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The average summer temperature in the eastern Canadian Arctic is higher than in any previous century in the past 44,000 years — and perhaps the highest in 120,000 years — reflecting what scientists call an unprecedented warming of the region due to climate change, according to a new study by the University of Colorado, Boulder.
"This study really says the warming we are seeing is outside any kind of known natural variability, and it has to be due to increased greenhouse gases in the atmosphere," Gifford Miller, a study leader, said in a joint statement from the school and the publisher of the journal Geophysical Researcher Letters, which published the findings this week.
The study, according to the statement, presents the first direct evidence that the present warmth in the Canadian Arctic exceeds the peak warmth there when Earth's last glacial period ended, about 11,700 years ago. In the early stages of that period, the amount of the sun's energy reaching the Northern Hemisphere during summer months was roughly 9 percent greater than today, causing world sea levels to rise about 115 feet.
Researchers took dead moss clumps from receding ice caps on Baffin Island, the world's fifth-largest island, west of Greenland, and used them as tiny clocks to measure the ice caps' warming rate. Scientists then looked at the age distribution of 145 radiocarbon-dated plants that had been exposed by ice recession during the year they were collected.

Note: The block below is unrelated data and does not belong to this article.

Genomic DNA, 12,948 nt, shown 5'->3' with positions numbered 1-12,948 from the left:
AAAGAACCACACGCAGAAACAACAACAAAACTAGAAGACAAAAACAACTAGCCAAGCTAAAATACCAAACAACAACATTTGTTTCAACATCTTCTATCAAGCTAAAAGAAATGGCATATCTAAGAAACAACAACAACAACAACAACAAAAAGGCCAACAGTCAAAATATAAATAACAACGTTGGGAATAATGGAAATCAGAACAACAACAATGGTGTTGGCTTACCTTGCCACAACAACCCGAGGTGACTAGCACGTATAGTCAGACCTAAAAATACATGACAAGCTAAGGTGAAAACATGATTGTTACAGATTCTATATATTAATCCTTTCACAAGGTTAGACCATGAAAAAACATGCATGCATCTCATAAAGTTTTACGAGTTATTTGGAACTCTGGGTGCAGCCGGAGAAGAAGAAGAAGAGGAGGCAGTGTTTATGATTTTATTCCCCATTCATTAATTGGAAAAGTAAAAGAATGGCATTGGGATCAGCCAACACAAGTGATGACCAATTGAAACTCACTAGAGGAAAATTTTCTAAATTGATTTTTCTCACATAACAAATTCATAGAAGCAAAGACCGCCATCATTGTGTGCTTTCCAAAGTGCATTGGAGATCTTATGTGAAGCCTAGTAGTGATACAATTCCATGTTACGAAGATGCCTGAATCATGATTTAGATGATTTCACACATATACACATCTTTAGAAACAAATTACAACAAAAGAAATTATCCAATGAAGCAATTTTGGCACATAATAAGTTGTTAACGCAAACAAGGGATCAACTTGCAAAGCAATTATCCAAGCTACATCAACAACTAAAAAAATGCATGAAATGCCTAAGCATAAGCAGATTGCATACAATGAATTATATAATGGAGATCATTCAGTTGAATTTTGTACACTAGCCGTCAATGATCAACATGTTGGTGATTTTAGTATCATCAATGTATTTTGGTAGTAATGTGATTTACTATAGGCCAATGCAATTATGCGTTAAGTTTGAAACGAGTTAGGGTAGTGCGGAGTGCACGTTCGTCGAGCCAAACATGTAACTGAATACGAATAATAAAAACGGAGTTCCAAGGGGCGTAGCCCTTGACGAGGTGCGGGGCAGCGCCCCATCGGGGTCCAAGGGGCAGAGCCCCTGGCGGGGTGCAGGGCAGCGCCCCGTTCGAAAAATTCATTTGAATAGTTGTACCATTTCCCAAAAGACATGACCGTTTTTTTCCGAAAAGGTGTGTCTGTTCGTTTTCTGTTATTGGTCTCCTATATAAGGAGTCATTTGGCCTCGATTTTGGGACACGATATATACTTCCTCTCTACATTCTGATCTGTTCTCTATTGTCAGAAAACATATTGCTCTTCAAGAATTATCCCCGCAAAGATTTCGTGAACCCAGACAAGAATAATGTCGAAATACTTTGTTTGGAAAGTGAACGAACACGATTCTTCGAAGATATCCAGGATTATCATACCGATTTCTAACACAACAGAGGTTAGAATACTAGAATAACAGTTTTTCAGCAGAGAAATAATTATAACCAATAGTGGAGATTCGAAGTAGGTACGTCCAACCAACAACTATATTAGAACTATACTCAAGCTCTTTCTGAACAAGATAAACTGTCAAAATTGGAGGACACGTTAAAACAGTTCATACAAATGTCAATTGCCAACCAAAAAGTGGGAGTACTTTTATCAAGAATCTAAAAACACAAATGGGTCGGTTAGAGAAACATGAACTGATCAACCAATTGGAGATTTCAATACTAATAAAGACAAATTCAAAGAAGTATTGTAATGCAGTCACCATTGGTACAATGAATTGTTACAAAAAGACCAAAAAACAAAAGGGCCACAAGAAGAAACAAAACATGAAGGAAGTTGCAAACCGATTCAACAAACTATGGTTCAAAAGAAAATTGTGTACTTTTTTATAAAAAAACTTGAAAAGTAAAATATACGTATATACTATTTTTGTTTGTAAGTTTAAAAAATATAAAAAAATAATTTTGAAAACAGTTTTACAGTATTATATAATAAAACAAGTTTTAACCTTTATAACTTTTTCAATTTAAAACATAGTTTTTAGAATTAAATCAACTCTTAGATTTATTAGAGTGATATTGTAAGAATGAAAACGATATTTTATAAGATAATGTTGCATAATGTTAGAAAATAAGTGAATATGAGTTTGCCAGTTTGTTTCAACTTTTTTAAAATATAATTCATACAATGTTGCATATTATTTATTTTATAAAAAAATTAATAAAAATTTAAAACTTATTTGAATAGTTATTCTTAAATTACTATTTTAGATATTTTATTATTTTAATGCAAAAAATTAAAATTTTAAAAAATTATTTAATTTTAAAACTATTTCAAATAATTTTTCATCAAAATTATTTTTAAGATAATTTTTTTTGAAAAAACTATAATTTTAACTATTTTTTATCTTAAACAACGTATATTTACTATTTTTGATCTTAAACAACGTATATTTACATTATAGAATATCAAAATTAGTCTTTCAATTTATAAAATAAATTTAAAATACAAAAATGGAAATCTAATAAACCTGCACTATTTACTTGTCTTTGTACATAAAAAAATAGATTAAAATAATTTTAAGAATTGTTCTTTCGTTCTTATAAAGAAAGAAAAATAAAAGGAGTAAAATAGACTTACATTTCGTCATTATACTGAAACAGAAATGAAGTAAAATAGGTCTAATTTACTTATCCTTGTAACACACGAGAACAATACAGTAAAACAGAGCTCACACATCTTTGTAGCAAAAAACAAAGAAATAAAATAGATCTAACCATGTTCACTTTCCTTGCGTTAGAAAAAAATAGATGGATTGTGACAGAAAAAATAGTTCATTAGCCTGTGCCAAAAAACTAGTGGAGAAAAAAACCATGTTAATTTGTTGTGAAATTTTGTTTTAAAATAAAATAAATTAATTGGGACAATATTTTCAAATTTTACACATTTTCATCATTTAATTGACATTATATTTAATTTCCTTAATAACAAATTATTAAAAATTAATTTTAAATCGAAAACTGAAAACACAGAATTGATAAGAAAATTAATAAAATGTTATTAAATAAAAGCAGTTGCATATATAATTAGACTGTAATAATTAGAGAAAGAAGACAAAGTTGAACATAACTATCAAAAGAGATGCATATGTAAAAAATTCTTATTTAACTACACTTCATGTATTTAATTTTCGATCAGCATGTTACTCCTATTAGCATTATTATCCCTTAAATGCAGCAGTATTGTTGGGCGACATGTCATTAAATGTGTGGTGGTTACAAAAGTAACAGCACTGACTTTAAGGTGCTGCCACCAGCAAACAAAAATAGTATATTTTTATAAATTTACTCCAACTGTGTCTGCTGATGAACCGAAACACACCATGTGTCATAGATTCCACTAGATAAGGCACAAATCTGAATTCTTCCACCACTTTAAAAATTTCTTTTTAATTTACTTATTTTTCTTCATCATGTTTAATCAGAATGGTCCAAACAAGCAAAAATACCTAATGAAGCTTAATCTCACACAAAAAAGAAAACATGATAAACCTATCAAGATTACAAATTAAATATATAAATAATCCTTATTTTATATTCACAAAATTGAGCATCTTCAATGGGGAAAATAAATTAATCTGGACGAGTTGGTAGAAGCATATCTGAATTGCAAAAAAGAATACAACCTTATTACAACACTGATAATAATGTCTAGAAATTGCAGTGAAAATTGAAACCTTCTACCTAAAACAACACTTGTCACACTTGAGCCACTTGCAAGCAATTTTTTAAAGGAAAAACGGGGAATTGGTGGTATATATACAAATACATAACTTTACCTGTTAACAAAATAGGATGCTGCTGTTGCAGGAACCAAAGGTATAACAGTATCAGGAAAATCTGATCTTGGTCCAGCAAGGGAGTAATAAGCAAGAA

Radiocarbon dates from four ice caps from the highlands of Baffin Island showed that the last time the mosses had been exposed to the elements was at least 44,000 to 51,000 years ago.
Since radiocarbon dating is accurate to only about 50,000 years and because Earth was in a glaciation stage before then, the implications are that Canadian Arctic temperatures today have not been matched for nearly 120,000 years, said Miller.
"The oldest radiocarbon dates were a total shock to me," he said in the release.
The study also showed summer temperatures cooled in the region by about 5 degrees Fahrenheit roughly from 5,000 years ago to 100 years ago.
"Although the Arctic has been warming since about 1900, the most significant warming in the Baffin Island region didn't really start until the 1970s," said Miller. "And it is really in the past 20 years that the warming signal from that region has been just stunning. All of Baffin Island is melting, and we expect all of the ice caps to eventually disappear, even if there is no additional warming."
In recent decades, temperatures across the Arctic have been rising significantly as a result of the buildup of greenhouse gases in Earth's atmosphere. Previous studies by CU Boulder researchers in Greenland indicate temperatures on the ice sheet have climbed 7 degrees Fahrenheit since 1991.
Al Jazeera and wire services
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